EP elections: comments

site.btaThe Socialists Are the Big Winners in Luxembourg, Luxembourgian Journalist Says

The Socialists Are the Big Winners in Luxembourg, Luxembourgian Journalist Says
The Socialists Are the Big Winners in Luxembourg, Luxembourgian Journalist Says
Misch Pautsch, a journalist at Lëtzebuerger Journal, speaks to BTA about the EP elections in Luxembourg, Luxembourg, June 9, 2024 (BTA Photo)

Looking at the results of the June 9 European elections from the Luxembourg perspective, one might be tempted to see a confirmation of this European trend of voting more right-wing. The ADR, Luxembourg's most right-wing mainstream party has gained, in fact, one seat, their first seat, in those elections, Misch Pautsch, a journalist at Lëtzebuerger Journal, told BTA after his country voted to elect its representatives to the EP. "However, when looking at those numbers and those seats in a little bit more detail, one might discover that there are some trends that seem to run counter to this. Mostly the fact that the ADR, which, in terms of seats, has been the big winner of this election, has not necessarily gained more of a voter share," he argues.

He explains this with the fact that Luxembourg only elects 6 representatives in the EP, which is quite a small number, which means that even quite large changes in voting behaviour do not necessarily translate to changes in seats, and, inversely, changes in seats are not necessarily the result of large sways in voting behaviour.

The ADR, which won one seat, only gained a little bit under 2% in voting share, which is not quite a lot, while LSAP, which is Luxembourg's Socialist party, gained almost 10%. However, those 10% did not translate to a seat, the journalist further says.

"Where there are winners, there has to be losers. Which, in our case, are the Green party, which seem to be confirming their downward spiral that they started during the parliamentary elections last year."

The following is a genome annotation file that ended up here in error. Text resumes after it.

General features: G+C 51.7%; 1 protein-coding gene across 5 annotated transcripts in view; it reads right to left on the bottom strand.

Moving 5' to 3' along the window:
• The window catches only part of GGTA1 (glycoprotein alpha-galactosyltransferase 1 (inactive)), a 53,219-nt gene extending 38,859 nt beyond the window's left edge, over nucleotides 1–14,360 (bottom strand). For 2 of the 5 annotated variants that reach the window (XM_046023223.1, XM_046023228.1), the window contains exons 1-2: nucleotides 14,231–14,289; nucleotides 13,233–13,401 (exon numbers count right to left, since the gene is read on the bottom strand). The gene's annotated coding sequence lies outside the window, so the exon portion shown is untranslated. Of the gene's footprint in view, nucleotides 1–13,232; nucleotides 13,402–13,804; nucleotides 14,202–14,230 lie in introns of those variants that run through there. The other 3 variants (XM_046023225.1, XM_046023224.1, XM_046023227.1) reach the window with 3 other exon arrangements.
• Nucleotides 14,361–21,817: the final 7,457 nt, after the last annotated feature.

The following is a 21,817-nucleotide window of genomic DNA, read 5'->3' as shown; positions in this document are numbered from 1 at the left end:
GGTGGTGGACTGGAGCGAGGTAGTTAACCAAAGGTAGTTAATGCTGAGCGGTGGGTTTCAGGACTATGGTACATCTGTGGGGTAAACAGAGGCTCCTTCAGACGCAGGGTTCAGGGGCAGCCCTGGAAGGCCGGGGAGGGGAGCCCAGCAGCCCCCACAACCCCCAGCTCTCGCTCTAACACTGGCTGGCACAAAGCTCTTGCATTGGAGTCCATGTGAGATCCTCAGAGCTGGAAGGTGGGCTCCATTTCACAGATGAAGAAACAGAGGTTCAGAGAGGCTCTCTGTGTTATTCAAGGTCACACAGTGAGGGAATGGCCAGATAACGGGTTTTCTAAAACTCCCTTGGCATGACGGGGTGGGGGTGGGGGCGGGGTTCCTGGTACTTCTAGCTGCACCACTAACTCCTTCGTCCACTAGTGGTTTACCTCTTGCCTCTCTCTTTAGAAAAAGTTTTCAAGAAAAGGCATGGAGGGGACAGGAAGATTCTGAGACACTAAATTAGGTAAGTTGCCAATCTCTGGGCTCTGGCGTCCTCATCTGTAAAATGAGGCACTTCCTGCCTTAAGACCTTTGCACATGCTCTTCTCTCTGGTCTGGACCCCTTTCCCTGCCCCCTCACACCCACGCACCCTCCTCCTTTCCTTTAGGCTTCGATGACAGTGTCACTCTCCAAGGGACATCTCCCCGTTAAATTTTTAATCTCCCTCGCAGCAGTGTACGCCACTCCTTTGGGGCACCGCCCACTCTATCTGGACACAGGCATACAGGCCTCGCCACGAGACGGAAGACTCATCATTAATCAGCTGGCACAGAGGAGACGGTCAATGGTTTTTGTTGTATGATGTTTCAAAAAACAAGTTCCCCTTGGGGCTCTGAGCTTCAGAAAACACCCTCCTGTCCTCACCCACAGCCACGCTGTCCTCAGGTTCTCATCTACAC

While the Greens did in fact lose around 9%, this did not translate to a loss of seat and they retained their one seat from the previous mandate.

He also said, "While looking at the numbers of seats this it might seem to indicate that this European right-wing trend has also arrived in Luxembourg, looking at the numbers most specifically and the percentages, one can see that the evolution has, in fact, been just the opposite, with the socialist party being the biggest winners of this election. I think this lack of swing to the right can mostly be explained by the Luxembourgish not only having the right to vote, but the obligation to vote, which, historically - and we can see this today as well - has prevented large sudden populist movements from popping up, since our voting participation is always well into the 80’s, which makes it impossible to suddenly activate sleeping or inactive voting bases, which we are seeing in many other countries, which also makes it almost impossible to lose large number of the population to voting fatigue, which we are also seeing in many other countries, which can also be explained by many facts."

As for what troubles the Luxembourgish voter, Misch Pautsch believes it is more or less the same issues seen elsewhere in Europe in general. "With a large focus on the cost-of-living crisis, which I think, in Luxembourg very specifically has turned into a housing crisis. The housing market in Luxembourg is one of the biggest political hot topics and issues that we are seeing today. It has been developing for quite some time. On a national level we are seeing some attempts at fixing the issues, although results still are somewhat up in the air. Obviously, defence has been an issue as well, but interestingly not that important in the grand scheme."  









By 02:05 on 19.07.2024 Today`s news

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